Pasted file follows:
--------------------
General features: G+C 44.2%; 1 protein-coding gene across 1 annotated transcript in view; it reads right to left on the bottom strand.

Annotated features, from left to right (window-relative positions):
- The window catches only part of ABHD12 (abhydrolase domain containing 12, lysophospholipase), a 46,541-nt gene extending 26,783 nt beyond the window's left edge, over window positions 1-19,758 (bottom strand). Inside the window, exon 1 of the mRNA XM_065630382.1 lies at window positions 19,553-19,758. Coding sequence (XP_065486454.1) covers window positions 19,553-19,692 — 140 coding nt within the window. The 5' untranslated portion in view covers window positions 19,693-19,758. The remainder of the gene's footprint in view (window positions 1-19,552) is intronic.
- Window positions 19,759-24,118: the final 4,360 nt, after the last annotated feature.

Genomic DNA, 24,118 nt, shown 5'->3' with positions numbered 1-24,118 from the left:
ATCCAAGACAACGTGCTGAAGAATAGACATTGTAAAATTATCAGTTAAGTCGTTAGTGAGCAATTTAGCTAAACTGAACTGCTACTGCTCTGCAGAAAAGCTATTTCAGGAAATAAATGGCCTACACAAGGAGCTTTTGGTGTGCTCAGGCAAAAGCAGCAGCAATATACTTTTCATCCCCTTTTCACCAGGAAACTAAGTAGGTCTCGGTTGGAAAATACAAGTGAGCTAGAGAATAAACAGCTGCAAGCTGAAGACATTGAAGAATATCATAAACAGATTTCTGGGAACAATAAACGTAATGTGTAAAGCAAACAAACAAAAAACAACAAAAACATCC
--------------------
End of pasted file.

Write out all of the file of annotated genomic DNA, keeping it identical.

General features: G+C 44.2%; 1 protein-coding gene across 1 annotated transcript in view; it reads right to left on the bottom strand.

Annotated features, from left to right (window-relative positions):
- The window catches only part of ABHD12 (abhydrolase domain containing 12, lysophospholipase), a 46,541-nt gene extending 26,783 nt beyond the window's left edge, over window positions 1-19,758 (bottom strand). Inside the window, exon 1 of the mRNA XM_065630382.1 lies at window positions 19,553-19,758. Coding sequence (XP_065486454.1) covers window positions 19,553-19,692 — 140 coding nt within the window. The 5' untranslated portion in view covers window positions 19,693-19,758. The remainder of the gene's footprint in view (window positions 1-19,552) is intronic.
- Window positions 19,759-24,118: the final 4,360 nt, after the last annotated feature.

Genomic DNA, 24,118 nt, shown 5'->3' with positions numbered 1-24,118 from the left:
ATCCAAGACAACGTGCTGAAGAATAGACATTGTAAAATTATCAGTTAAGTCGTTAGTGAGCAATTTAGCTAAACTGAACTGCTACTGCTCTGCAGAAAAGCTATTTCAGGAAATAAATGGCCTACACAAGGAGCTTTTGGTGTGCTCAGGCAAAAGCAGCAGCAATATACTTTTCATCCCCTTTTCACCAGGAAACTAAGTAGGTCTCGGTTGGAAAATACAAGTGAGCTAGAGAATAAACAGCTGCAAGCTGAAGACATTGAAGAATATCATAAACAGATTTCTGGGAACAATAAACGTAATGTGTAAAGCAAACAAACAAAAAACAACAAAAACATCC